Oldest US park ranger back at work after brutal attack

National Park Service Ranger Betty Reid Soskin smiles Tuesday, July 12, 2016, at the Rosie the Riveter World War II Home Front National Historical Park in Richmond, Calif. The nation's oldest full-time park ranger at 94, Soskin was greeted with cheers and hugs when she returned to work three weeks after an assailant attacked and robbed her in her San Francisco Bay Area home. (AP Photo/Ben Margot)

RICHMOND, Calif. (AP) — The nation’s oldest full-time park ranger was greeted with cheers and hugs when she returned to work three weeks after an assailant attacked and robbed her in her San Francisco Bay Area home.

Her bruises healed, Betty Reid Soskin, 94, beamed as fellow rangers embraced her Tuesday at the Rosie the Riveter World War II Home Front National Historical Park in Richmond, facing San Francisco Bay.

“It feels wonderful,” she said of being back at work, “because it gives me another chance at establishing a new normal. Sitting around home in the space where all that happened was a little less comforting.”

Police said an intruder punched Soskin repeatedly in the head and made off with items including a cellphone, laptop and jewelry on June 27.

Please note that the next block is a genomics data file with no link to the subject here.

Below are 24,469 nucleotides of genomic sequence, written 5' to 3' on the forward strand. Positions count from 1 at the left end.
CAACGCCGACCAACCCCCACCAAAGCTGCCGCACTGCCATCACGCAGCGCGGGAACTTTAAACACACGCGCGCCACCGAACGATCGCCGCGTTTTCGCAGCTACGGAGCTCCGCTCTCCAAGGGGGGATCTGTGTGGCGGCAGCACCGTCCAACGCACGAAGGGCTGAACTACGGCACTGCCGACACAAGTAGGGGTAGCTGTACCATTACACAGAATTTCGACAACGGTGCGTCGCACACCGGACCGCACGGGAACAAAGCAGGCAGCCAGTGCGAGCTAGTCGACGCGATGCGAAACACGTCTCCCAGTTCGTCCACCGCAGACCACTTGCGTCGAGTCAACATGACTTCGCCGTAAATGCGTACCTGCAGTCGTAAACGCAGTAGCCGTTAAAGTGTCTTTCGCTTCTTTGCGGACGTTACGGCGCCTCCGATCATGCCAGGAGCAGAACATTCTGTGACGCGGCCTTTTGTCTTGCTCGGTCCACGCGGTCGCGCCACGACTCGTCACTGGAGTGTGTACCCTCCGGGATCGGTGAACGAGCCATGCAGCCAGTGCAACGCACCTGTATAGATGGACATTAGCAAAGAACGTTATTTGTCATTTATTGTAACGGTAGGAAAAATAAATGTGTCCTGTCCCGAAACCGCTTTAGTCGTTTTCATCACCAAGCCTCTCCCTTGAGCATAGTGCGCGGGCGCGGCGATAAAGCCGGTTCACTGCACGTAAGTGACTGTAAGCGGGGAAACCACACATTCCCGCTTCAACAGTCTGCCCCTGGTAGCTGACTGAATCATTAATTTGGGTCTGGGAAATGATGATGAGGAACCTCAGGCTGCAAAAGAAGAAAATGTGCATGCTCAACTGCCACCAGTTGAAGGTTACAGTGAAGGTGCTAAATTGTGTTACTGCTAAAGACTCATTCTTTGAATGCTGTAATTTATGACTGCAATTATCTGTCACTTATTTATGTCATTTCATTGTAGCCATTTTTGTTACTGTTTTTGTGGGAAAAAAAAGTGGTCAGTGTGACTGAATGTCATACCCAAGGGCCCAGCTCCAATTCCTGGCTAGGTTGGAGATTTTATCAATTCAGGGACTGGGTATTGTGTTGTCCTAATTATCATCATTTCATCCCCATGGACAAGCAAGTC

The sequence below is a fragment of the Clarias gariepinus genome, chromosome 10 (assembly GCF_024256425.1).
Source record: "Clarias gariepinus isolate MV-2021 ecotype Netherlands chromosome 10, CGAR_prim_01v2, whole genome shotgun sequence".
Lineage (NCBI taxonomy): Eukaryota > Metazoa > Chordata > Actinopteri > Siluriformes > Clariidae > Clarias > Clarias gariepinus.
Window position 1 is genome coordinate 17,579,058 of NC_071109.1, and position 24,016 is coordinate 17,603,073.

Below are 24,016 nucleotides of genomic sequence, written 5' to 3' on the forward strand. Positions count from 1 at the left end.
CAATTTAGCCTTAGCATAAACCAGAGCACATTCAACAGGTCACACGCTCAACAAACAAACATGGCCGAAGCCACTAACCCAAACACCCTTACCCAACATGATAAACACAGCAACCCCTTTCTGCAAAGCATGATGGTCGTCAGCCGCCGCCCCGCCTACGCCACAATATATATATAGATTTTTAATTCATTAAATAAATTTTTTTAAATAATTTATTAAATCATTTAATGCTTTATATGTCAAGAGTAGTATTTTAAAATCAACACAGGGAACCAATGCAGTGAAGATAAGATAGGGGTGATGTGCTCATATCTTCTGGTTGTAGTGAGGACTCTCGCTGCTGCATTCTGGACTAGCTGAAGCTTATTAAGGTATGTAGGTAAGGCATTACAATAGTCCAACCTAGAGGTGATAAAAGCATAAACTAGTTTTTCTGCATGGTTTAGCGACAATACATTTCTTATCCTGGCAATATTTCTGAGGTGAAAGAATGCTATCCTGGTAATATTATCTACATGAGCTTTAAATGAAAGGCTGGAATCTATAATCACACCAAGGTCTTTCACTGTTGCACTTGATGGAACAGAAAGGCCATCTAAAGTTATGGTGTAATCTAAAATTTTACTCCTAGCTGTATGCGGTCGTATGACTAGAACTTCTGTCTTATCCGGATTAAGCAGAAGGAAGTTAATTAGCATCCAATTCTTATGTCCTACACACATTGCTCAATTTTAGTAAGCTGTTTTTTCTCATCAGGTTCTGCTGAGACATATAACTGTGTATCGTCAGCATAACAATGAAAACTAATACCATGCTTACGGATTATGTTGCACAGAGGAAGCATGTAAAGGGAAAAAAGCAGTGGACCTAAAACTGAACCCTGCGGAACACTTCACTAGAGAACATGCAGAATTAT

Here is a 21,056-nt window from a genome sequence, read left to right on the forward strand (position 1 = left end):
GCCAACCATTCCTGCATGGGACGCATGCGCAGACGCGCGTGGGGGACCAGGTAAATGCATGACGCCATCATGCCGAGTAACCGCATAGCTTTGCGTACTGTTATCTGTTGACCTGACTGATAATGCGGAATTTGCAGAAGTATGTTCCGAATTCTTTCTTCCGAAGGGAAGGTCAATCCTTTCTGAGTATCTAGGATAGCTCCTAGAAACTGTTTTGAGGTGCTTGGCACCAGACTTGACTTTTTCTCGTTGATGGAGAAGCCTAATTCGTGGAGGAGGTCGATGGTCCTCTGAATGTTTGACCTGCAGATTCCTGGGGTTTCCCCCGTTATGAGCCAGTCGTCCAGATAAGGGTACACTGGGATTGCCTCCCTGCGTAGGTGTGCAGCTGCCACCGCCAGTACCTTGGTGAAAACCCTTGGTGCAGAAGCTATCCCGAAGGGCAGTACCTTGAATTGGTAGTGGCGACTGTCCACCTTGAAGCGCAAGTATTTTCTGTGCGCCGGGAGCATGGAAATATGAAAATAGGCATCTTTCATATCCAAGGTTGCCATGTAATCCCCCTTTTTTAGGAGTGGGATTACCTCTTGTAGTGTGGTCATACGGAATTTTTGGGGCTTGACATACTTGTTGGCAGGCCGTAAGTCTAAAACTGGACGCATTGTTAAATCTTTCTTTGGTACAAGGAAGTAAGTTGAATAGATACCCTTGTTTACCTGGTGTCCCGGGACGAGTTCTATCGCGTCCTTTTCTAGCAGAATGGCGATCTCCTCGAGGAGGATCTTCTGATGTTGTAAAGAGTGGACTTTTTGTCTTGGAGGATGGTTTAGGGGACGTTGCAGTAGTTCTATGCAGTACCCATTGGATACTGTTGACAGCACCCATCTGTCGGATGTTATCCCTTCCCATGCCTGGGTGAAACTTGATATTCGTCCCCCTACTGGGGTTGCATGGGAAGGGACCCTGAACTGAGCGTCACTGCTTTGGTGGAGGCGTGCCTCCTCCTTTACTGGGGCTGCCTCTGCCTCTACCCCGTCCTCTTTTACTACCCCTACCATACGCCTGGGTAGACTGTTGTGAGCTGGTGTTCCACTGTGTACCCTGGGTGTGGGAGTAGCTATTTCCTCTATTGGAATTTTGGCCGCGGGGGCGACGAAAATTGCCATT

The thief also took a coin Soskin received from President Barack Obama when she introduced him at last year’s National Christmas Tree lighting ceremony at the White House.

Soskin called the encounter terrifying and said the blows split open her lips.

“I’ve learned enough out of that traumatic experience that I can take care of myself, that I was a match for the intruder,” she said.

The attacker has not been caught.

Park Superintendent Tom Leatherman said he received an email from Secretary of the Interior Sally Jewell, informing him that the White House planned to replace the stolen coin.

Soskin’s colleagues and members of the community raised more than $50,000 to help her replace the other items and fund a documentary being made about her, according to the National Park Service.

Soskin became a ranger about 10 years ago and leads tours at the historical California park and museum honoring women who worked in factories during wartime.

She also made headlines in 2013 when she complained about a government furlough, saying she didn’t have time to waste sitting at home at her age.

Soskin said Tuesday that she’s never thought about retiring.

“I have been contemporary I think at every decade of my life … and I think as long as that’s true, I’ll go on giving what I can and receiving what is possible,” she said.

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